In terms of if you look at the consumer brands, they will study their consumer and they will give them names. This is Kathy, she’s a 45-year-old mother, she has two kids, she buys this product because she wants to feel like X, Y, Z. If the luxury space on the whole is driven more by the product and the product identity, how do you build a message to market the product to the consumers that you don’t necessarily study in detail?

That goes down to the storytelling aspect. There is the product but then you need to have a story around it. You need to fill it with life and emotion. Depending on what the story is, that will strike a chord with different types of people. Basically, you see we created some worlds. Of course, it’s obvious for pilots to have the world of aviation, but we are upgrading the story with collaborations with Antoine de Saint-Exupery Foundation, which is an incredibly famous French author who was also a pilot. We took over a lot of his stories. We made limited editions in honor to his exploits. We really created a story and an emotion around it.

That’s helpful at the point of sale because it sells stuff, can tell potential customers about more than just the product, about the whole world that comes with it. For diving watches, we created a partnership with the Cousteau Foundation. There was a whole story about saving the oceans, about discovering the underwater world. For the engineer series there was a collaboration with Mercedes AMG, so it was all about the technology, racing, high-end materials. The stories can be very different according to each product line. You just have to make sure they’re clearly segmented. That each product has their own world, their own story around it. That’s how you emotionalize each product line and give it on top of the credibility and quality that’s a given, you give it more of an emotional feeling, touch, very important in luxury.

That also aligns completely with this technical engineering focused product identity that you said IWC has.

That’s a basis, that has to be there. If you just have a story but you don’t have the foundation beyond it, that won’t work in luxury. You can add the emotional bit as the icing on the cake on top, but the product itself has to be perfect, quality has to be perfect. All of that has to be a given, that has to be in place. Then on top, you add the marketing, the stories, the emotional bit. If you just have the emotional bit and the product breaks down every two weeks, then you’re not going to be successful. People have to be reassured that they’re buying a great product, but it also has a story to tell. One, the story won’t work without the product being approachable.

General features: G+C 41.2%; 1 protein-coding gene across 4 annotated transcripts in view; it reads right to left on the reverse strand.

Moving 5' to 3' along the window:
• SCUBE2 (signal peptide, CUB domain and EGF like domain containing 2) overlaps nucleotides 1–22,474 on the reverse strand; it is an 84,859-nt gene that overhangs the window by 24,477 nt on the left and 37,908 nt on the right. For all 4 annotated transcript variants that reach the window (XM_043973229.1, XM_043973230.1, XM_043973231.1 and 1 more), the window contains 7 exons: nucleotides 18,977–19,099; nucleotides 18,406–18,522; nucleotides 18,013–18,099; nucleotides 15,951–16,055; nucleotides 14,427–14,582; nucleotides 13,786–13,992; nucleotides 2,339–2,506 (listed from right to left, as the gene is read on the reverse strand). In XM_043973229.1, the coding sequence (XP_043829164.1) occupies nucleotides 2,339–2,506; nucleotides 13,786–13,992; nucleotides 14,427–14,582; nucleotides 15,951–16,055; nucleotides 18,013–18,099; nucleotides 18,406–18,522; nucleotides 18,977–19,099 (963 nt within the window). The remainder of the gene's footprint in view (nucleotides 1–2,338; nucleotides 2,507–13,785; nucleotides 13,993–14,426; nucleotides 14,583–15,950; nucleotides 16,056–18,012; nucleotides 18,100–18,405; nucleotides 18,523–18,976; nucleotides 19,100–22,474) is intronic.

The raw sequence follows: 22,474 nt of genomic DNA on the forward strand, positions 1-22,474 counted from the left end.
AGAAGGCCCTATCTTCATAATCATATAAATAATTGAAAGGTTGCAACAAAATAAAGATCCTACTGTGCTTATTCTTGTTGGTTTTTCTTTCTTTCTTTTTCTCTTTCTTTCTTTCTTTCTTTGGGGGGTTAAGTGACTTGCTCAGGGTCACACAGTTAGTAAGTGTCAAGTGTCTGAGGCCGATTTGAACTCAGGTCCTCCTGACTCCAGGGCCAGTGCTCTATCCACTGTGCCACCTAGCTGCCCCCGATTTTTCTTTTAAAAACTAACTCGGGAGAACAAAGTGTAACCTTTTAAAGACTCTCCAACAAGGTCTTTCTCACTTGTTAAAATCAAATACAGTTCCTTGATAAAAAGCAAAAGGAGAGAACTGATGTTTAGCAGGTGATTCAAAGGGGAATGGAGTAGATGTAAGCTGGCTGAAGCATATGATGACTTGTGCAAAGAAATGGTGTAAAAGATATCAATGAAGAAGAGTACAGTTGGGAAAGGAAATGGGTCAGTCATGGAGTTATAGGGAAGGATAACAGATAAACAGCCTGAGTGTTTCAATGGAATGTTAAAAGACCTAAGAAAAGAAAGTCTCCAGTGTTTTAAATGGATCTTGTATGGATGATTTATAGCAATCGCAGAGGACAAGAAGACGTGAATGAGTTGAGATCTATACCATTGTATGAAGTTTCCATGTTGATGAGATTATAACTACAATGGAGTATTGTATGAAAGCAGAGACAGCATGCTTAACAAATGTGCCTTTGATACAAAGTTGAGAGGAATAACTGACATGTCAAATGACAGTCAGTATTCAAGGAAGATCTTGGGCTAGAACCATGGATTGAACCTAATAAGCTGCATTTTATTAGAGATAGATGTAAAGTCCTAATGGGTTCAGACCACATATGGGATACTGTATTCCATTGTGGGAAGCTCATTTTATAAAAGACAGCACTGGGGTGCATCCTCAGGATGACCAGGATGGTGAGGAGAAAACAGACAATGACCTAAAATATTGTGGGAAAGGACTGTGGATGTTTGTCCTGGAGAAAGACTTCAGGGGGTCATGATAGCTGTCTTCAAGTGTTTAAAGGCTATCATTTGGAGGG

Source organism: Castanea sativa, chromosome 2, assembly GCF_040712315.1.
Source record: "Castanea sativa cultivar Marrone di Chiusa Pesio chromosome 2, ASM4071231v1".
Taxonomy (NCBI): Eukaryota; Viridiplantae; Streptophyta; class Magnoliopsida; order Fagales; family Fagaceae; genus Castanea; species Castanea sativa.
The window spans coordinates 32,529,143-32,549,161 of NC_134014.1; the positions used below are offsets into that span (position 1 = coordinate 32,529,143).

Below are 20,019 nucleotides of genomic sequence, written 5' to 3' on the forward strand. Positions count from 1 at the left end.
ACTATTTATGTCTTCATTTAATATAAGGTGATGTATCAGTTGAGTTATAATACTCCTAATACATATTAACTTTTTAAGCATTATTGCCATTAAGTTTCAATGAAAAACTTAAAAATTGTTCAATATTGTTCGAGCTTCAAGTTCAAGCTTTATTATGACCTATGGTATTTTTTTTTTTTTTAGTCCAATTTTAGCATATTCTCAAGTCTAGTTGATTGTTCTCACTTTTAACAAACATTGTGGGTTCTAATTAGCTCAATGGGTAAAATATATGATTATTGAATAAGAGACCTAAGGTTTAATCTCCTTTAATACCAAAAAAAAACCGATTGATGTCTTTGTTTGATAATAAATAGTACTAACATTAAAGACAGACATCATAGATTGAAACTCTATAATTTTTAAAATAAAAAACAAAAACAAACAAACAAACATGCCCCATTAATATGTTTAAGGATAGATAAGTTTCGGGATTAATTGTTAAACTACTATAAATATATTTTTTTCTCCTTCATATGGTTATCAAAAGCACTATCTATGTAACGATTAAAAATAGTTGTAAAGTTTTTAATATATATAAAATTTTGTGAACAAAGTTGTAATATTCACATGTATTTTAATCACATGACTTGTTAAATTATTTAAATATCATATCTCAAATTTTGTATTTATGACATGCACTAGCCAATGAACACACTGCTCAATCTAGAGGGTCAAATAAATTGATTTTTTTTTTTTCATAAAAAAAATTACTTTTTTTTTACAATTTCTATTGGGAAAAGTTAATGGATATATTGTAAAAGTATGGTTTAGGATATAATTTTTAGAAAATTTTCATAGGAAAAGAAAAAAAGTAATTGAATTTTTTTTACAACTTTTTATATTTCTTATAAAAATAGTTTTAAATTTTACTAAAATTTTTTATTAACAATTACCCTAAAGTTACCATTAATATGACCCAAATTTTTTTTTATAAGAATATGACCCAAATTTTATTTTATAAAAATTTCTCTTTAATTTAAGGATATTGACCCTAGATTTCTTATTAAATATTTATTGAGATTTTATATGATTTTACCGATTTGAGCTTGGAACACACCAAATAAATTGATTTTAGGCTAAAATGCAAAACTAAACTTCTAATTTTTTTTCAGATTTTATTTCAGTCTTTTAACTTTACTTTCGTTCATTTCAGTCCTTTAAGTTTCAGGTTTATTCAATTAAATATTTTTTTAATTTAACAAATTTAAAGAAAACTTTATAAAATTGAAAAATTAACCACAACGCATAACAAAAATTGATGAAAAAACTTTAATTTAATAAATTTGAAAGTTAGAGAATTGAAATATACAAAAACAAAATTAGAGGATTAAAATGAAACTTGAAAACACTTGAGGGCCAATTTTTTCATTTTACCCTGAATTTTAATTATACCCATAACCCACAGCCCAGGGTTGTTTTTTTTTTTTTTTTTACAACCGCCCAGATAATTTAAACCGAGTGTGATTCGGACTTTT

How exactly did approach telling the story, take the aviation world for example that you mentioned?

Basically, the brand decided to focus on one product line each year. That was relaunch, a new product, the two series. You don’t relaunch a classic every year, you just add onto it. You make some variations because what’s really important is that a pilot’s watch remains a pilot’s watch and doesn’t look old after a year because the new model has come out. It’s a bit like a Porsche 911, even if it develops over the years, it’s always a Porsche 911. Even if your Porsche is five years old, you don’t feel as if you’re driving an old car. You just have a vintage piece, which might even be more valuable than the one that just came out. That’s really important to keep that continuity. That being said, around that product line, we created a package. When pilots’ watches were relaunched, it started out with the fair good at the SIHH watch fair in Geneva, which was completely themed to the topic, themed to the story. All the way down to the giveaways for clients and consumers, all printed materials, a big event themed to the topic, to invite the buyers and the press. Of course, the press kits, online, printed materials, books, movies. Everything was aligned to the theme. One big theme per year and everything coordinated. That was really key.

What type of creative did you use to tell that story?

It depended on the year and the launch, but we would have been very open. There were movies, there was art, there was even theatre. There were stories specifically written with famous authors that cooperated with us. We basically used all sorts of artforms, to pass the message as long as it was coherent. You have to be open to any way of transmitting the message. I tell marketeers today, don’t just focus online. Also think about your clients that might not live purely in the online world, especially at that price point, so don’t neglect printed materials. Do continue publishing interesting books. Of course, you need all of the digital tools, but don’t neglect the clients that might actually still focus on the more classical means of communication. Especially at the price point.

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